Establishment of nonnative fishes and extirpations of native fishes have homogenized freshwater fish faunas, yet our understanding of the drivers of this process remain limited. We addressed this knowledge gap by testing three hypotheses about introductions and homogenization of fish communities is the eastern United States: First, whether nonnative fish introductions have caused fish faunas to become homogenized or differentiated; second, whether patterns of faunal change are related to native species richness, propagule pressure, and anthropogenic disturbance; third, whether invasion patterns are attributable to either biotic resistance or preadaptation. We compared taxonomic similarity among watersheds in historical and contemporary time steps, and modeled contributions of different drivers to faunal change within watersheds. Average similarity among watersheds nearly doubled in contemporary times, pointing to substantial fish faunal homogenization. No watersheds lost species; patterns of homogenization are attributable entirely to nonnative species invasion. Community change and nonnative richness were positively associated with agriculture-urban land use, recreational fishing demand, and elevation. Native richness negatively affected community change and nonnative richness. Nonnative species originated from watersheds with higher richness than the ones they invaded, suggesting a role for biotic resistance. Understanding how mechanisms operate across spatial scales will help guide future conservation efforts.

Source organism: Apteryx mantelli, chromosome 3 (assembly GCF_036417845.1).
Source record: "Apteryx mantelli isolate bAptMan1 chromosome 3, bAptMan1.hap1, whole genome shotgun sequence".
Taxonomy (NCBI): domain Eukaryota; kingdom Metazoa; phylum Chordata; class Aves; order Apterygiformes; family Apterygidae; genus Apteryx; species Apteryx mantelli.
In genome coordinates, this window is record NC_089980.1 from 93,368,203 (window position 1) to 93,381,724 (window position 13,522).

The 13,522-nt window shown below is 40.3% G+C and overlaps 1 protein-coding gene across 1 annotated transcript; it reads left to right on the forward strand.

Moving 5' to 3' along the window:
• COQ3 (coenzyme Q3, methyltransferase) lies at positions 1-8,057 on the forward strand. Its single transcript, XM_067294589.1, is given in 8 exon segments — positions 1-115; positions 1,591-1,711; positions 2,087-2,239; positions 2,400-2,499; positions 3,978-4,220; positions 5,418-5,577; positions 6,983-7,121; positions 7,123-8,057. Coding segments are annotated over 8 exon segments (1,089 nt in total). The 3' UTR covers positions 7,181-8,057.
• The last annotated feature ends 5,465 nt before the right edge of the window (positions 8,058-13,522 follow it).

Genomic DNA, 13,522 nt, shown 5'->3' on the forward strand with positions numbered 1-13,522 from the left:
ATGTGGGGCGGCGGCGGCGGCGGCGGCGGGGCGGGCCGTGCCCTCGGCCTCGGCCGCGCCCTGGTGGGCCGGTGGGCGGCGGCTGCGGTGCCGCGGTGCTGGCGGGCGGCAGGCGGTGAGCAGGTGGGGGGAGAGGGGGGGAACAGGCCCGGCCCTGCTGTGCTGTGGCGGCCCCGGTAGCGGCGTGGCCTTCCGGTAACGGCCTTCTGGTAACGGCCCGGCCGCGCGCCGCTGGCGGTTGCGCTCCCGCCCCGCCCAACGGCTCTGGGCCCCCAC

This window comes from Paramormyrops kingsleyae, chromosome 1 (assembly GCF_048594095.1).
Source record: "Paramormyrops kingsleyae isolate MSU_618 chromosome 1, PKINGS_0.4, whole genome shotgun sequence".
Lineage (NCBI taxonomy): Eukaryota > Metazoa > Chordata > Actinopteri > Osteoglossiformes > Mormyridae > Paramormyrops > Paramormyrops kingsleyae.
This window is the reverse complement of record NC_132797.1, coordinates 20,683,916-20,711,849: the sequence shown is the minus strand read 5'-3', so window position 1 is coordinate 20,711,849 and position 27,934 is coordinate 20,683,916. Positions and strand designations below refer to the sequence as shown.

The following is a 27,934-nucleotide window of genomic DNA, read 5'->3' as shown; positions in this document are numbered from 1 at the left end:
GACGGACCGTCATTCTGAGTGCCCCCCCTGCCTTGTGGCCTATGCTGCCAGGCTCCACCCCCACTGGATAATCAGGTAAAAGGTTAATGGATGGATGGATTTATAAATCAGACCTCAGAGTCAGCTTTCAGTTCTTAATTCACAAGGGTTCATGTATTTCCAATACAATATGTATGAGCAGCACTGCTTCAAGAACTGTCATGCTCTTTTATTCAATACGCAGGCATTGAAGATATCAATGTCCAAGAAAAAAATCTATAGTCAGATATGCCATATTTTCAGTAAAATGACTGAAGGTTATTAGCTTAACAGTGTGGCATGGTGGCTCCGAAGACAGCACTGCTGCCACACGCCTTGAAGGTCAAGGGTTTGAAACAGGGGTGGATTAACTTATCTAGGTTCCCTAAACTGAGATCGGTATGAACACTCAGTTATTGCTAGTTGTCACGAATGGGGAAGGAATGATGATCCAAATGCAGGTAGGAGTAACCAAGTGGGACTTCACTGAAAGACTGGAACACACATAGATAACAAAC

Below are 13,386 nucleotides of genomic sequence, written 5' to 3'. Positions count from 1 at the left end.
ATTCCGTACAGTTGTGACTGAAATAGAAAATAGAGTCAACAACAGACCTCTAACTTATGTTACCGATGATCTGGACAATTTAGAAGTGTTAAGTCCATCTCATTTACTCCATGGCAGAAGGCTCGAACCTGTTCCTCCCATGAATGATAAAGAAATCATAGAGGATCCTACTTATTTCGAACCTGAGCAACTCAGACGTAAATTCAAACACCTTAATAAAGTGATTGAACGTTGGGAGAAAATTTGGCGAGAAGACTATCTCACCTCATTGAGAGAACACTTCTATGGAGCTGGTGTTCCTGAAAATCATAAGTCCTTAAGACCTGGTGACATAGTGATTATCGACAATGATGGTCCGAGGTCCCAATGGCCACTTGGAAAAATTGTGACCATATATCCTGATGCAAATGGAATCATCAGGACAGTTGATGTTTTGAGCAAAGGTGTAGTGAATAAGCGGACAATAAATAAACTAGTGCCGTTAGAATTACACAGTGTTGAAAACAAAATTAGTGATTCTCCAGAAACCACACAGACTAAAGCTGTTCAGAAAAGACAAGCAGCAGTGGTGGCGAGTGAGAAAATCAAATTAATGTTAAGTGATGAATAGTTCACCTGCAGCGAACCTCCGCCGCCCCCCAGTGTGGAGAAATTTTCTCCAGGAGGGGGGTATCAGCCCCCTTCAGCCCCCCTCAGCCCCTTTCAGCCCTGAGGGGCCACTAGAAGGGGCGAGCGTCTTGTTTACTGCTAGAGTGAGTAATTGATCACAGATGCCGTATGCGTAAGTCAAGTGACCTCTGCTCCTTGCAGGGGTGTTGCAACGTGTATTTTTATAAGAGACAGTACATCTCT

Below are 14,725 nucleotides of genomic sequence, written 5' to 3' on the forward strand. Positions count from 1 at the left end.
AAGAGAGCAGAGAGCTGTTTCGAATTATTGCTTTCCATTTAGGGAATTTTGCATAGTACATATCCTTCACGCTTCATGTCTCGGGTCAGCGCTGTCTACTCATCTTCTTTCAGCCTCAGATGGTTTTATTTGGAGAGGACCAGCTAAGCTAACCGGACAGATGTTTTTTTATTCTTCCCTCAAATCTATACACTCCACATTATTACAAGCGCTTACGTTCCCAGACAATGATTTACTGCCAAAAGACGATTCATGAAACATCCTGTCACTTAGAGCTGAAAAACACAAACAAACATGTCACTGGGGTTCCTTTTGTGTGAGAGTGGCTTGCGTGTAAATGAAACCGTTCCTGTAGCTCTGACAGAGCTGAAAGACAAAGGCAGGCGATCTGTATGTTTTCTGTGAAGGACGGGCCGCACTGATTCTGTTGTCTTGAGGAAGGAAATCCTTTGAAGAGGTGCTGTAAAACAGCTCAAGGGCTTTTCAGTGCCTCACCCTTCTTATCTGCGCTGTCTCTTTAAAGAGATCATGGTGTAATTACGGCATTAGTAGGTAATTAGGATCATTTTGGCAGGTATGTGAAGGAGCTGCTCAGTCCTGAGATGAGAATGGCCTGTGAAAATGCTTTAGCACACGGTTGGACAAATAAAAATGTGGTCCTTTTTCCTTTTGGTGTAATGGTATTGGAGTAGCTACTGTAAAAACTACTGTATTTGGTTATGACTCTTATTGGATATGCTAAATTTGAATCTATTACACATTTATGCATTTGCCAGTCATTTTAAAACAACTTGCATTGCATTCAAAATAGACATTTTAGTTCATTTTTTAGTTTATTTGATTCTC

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We thank the numerous agency and university employees who facilitated access to species occurrences. Comments by two anonymous reviewers greatly improved the manuscript. This article represents Technical Contribution Number 6814 of the Clemson University Experiment Station.
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Peoples, B.K., Davis, A.J.S., Midway, S.R. et al. Landscape-scale drivers of fish faunal homogenization and differentiation in the eastern United States. Hydrobiologia (2020) doi:10.1007/s10750-019-04162-4
- Species introductions
- Biotic resistance
- Propagule pressure
- Nonnative species